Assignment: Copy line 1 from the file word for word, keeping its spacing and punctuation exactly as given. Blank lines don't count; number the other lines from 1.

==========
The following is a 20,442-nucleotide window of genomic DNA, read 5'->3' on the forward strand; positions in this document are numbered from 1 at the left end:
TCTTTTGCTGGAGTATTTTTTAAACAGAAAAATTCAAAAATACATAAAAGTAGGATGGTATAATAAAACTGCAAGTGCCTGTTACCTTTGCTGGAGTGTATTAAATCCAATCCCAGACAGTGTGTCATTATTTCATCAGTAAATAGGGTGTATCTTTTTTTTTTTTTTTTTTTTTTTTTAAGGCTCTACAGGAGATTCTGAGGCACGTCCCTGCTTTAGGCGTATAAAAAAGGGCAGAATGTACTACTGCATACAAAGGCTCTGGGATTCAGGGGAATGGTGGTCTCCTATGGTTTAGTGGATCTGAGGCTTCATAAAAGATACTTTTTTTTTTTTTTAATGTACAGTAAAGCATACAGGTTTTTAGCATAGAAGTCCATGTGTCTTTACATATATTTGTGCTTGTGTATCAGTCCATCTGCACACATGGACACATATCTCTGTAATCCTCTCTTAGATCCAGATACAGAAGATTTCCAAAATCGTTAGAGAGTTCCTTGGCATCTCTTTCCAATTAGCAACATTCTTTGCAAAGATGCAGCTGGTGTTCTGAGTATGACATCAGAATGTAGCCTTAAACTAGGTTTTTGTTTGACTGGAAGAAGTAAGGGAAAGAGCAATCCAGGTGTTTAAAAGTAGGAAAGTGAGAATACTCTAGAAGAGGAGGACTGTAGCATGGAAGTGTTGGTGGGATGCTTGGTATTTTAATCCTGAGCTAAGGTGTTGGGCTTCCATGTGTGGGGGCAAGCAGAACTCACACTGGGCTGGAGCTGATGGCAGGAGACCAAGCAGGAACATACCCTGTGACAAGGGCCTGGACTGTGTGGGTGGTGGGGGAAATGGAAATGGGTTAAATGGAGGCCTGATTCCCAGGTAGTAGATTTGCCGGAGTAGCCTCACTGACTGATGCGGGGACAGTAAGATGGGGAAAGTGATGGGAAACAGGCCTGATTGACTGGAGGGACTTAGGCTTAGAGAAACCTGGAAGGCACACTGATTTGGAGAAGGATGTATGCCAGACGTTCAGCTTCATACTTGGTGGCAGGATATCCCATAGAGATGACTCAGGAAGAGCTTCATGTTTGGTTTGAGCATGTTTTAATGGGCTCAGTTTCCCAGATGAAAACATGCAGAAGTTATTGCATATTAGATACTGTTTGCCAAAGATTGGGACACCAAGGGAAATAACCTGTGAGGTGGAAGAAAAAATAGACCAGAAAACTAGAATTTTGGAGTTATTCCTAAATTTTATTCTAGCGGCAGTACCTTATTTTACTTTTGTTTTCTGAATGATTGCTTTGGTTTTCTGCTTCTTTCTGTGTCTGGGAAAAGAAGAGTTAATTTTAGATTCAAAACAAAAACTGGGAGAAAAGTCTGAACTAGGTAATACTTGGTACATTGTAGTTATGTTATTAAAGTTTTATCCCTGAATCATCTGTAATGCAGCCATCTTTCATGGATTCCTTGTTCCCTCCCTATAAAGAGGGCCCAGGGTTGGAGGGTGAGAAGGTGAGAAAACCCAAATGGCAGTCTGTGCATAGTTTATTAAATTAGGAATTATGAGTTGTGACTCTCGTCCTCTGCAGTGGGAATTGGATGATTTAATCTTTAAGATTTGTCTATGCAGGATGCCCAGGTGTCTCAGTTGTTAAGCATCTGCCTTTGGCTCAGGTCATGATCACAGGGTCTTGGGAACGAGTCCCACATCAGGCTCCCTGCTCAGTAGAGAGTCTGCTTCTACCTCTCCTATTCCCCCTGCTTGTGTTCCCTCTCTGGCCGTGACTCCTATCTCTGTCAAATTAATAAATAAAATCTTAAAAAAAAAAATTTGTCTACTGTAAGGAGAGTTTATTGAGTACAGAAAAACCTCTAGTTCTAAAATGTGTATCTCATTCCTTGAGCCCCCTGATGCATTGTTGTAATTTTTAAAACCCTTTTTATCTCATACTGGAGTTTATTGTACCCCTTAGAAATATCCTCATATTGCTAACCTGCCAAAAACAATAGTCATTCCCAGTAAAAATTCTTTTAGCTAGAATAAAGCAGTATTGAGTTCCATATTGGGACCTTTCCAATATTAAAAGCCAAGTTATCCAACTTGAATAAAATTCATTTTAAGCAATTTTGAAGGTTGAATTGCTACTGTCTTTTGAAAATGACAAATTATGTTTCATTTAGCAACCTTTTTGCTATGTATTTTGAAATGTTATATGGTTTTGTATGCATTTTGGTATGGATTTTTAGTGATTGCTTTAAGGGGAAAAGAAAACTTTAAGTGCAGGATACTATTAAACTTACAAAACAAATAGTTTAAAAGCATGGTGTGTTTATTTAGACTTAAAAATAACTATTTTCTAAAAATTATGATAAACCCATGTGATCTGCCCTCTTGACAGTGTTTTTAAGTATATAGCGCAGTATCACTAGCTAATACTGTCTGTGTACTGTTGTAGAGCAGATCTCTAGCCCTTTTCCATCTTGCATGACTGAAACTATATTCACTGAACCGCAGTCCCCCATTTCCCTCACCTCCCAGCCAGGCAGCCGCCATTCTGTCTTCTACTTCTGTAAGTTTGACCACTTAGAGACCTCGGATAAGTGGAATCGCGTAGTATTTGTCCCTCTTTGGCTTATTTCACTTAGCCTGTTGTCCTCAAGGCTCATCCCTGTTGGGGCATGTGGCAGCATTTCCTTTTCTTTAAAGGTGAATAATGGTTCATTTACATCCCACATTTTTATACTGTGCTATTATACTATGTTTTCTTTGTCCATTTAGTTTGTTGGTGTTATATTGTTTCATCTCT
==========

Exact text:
The following is a 20,442-nucleotide window of genomic DNA, read 5'->3' on the forward strand; positions in this document are numbered from 1 at the left end: